Now we don’t want to go to the back of the cinema, that is no good as then the screen is too far away and the sound quality is poor – this is no more satisfying than being in the front row.
The ultimate place is in the middle of the cinema. That’s where the screen is at the right distance and the surround sound is the best. You can sit and be taken and engaged by the movie while still maintaining an awareness of yourself in the seat. This is what we call the “Goldilocks Phenomenon” – not to hot, not to cold, just right – or not to close to the experience to be consumed by it, not to far away so as to be disconnected from it, but just right in the sweet spot where the experience is engaging without being all consuming.
This is what we are looking to achieve through meditation. The rigors and dynamics of day to day living are drawing us further and further into the business of life which is causing us to become too enmeshed in it – as a result the experience becomes overwhelming and uncomfortable. This is the basis on which people find life stressful and all consuming, it is the basis for all suffering, discomfort and dis-ease.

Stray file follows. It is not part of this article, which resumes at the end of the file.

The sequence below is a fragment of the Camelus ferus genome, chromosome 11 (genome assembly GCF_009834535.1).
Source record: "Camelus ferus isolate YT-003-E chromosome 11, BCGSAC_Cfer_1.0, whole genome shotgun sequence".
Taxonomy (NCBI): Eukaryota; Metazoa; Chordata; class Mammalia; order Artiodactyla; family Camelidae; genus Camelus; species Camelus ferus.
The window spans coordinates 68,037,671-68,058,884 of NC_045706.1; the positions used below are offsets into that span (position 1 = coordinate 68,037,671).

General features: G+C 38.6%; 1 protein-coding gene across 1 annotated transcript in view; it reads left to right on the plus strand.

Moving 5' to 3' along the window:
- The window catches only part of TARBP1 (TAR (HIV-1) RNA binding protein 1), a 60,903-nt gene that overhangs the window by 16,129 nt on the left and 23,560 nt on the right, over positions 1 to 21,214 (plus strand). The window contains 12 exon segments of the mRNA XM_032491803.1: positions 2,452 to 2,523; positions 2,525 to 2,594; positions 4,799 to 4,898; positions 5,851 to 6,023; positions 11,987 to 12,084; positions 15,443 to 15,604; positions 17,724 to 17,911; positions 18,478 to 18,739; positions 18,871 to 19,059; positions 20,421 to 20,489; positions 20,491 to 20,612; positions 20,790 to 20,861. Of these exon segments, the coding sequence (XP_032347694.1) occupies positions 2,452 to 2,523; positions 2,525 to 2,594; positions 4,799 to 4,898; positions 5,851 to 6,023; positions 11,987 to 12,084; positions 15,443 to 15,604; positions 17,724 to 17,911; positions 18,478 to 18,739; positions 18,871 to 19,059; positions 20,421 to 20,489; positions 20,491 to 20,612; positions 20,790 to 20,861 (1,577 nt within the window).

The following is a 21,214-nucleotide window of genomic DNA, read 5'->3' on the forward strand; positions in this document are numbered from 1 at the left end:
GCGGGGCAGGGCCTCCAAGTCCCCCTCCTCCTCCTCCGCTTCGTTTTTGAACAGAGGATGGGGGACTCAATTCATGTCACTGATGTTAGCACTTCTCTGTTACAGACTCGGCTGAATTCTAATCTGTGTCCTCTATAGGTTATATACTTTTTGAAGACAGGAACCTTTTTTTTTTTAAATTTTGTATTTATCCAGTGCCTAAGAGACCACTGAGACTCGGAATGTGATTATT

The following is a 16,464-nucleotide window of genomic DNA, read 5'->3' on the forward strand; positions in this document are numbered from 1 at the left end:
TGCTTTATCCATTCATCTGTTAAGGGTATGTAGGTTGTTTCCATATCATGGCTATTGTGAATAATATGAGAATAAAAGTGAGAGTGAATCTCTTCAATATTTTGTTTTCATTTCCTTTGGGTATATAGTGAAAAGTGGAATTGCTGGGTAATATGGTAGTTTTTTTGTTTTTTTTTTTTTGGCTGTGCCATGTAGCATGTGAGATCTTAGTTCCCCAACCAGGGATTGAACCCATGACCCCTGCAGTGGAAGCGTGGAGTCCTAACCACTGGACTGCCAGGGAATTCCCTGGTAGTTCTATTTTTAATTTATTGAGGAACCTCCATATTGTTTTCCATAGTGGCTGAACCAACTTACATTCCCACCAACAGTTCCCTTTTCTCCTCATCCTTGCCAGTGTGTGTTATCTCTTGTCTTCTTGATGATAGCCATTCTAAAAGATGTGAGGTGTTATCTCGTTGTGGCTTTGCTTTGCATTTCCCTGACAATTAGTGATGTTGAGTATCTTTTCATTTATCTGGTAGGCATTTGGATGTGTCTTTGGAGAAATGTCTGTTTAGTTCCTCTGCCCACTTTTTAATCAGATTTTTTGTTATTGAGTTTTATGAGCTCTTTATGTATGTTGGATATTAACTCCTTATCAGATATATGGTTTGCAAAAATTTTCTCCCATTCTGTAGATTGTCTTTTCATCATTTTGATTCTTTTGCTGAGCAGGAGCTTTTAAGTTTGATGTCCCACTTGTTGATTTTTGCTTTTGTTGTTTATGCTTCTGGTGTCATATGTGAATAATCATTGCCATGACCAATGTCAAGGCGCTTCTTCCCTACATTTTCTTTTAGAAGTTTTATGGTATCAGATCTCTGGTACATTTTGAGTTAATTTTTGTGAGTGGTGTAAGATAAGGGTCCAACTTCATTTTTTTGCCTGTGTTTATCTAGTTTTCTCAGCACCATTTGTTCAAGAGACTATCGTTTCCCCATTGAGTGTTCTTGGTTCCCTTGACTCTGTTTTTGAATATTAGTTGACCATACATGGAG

This is exactly what meditation, or the “art of transcending” is all about – “moving beyond” ones current experience and gaining a greater perspective on the whole of one’s experience – this is what I call “conscious altitude” and it makes all the difference to being able to see things in context and brings greater stillness, clarity, creativity, energy, intelligence to the mind and prints out in the body as greater physical wellbeing.It’s not rocket science, and it’s been know for thousands of years how to trigger this response in the mind and body and the importance of doing so. The pressures of modern day living is causing people to reinvestigate meditation as an option – much to the benefit to themselves, those around them, their society, their country and their world – thank goodness!
Tim is based in Paddington, Sydney. You can contact him here.
Tim also lists other VM teachers in Australia, America, UK and NZ.
David Lynch on meditation:
Are you a meditator? What’s your favourite, or “sweetest” observation about being in a meditative state?